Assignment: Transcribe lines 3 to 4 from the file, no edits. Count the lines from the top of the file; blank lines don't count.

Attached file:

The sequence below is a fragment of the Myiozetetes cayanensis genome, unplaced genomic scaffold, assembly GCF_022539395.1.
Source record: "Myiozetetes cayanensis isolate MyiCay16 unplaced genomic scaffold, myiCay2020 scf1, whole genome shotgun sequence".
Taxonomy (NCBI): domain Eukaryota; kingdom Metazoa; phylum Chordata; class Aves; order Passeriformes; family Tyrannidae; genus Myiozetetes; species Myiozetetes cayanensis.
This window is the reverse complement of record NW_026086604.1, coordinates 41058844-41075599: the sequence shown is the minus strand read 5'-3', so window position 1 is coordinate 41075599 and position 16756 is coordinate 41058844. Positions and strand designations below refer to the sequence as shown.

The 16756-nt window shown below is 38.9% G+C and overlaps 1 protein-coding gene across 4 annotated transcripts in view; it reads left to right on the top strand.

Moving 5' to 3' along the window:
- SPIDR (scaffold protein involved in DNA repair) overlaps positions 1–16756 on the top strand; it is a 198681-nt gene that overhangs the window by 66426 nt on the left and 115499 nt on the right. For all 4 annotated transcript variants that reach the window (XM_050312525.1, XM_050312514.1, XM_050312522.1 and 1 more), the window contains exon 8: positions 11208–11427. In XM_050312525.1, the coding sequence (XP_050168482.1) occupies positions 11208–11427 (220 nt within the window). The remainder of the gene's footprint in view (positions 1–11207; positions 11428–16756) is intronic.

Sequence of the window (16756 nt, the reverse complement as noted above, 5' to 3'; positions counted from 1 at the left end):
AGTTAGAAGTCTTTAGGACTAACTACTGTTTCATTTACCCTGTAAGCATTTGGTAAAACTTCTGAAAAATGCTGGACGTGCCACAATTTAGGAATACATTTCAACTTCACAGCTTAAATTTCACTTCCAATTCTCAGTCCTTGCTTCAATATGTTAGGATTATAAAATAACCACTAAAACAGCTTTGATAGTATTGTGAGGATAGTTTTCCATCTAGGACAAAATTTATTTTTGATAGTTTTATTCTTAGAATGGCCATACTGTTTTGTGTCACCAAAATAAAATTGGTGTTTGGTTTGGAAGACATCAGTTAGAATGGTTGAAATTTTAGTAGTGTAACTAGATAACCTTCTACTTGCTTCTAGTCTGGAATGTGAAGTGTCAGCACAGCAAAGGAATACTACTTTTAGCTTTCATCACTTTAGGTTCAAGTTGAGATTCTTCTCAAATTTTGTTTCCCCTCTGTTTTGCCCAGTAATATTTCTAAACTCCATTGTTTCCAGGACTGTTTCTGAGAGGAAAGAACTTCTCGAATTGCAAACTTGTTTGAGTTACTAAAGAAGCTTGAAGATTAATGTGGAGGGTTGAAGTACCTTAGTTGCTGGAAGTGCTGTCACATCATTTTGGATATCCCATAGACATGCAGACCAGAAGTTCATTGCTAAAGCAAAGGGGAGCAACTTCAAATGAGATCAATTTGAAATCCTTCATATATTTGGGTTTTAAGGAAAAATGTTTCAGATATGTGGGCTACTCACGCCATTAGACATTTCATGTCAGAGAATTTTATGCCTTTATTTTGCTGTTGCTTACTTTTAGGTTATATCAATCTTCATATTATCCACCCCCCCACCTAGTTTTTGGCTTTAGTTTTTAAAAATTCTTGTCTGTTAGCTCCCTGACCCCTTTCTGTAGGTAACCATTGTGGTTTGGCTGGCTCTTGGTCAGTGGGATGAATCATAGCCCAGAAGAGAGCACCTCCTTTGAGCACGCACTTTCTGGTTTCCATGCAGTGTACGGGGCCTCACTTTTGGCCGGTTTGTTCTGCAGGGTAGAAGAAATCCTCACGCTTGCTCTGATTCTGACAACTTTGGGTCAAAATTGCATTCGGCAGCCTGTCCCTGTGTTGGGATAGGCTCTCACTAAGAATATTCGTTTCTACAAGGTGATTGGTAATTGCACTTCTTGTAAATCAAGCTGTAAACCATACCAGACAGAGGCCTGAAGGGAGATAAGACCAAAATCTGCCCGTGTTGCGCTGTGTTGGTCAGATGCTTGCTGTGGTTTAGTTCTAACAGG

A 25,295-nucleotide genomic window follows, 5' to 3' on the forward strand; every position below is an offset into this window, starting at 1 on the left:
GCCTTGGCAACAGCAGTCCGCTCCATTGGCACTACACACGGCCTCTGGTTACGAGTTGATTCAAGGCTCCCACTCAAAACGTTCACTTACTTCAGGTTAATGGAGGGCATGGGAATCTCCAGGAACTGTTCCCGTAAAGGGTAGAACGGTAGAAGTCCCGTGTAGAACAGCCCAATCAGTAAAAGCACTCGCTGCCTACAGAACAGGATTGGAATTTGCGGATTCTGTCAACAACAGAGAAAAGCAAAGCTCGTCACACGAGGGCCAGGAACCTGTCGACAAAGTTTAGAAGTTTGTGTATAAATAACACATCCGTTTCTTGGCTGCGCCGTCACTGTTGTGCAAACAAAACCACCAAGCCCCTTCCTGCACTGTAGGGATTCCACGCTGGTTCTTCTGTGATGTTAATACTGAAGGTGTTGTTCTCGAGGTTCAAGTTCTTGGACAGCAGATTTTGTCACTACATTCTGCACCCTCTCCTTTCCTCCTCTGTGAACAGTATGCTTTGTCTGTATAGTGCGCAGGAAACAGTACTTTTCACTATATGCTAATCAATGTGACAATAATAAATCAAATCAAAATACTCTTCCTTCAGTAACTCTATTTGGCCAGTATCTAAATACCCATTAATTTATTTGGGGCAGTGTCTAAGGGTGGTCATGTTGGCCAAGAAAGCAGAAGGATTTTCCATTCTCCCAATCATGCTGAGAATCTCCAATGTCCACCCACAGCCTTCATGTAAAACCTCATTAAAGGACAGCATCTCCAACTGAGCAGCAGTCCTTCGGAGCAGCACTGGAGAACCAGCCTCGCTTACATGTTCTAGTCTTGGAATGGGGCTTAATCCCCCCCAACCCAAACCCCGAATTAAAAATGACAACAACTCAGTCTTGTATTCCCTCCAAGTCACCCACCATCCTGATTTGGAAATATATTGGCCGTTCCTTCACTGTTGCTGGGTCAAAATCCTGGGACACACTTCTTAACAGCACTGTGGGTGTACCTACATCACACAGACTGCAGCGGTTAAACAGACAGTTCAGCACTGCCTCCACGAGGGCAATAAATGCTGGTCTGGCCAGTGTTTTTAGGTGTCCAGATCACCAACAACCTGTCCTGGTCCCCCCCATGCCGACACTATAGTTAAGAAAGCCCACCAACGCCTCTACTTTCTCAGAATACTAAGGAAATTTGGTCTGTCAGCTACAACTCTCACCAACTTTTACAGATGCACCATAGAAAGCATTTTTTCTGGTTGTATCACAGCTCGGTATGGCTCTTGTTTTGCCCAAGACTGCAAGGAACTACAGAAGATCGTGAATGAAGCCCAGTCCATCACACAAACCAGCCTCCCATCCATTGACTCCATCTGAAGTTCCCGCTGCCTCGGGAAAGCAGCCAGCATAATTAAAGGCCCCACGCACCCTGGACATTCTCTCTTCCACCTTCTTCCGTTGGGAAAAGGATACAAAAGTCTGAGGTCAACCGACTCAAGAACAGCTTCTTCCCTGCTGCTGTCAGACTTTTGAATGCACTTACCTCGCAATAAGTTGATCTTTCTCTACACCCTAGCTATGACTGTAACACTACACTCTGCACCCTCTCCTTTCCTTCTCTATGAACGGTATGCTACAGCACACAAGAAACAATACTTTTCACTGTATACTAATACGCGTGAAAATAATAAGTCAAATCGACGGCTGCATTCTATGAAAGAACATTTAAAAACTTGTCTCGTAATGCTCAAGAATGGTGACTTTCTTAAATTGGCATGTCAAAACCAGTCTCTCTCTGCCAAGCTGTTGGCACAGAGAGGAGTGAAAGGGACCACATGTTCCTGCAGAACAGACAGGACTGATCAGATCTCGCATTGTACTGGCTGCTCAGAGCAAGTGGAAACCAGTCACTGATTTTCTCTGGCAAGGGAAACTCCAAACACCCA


Taxonomy (NCBI): domain Eukaryota; kingdom Metazoa; phylum Chordata; class Aves; order Passeriformes; family Tyrannidae; genus Myiozetetes; species Myiozetetes cayanensis.
This window is the reverse complement of record NW_026086604.1, coordinates 41058844-41075599: the sequence shown is the minus strand read 5'-3', so window position 1 is coordinate 41075599 and position 16756 is coordinate 41058844. Positions and strand designations below refer to the sequence as shown.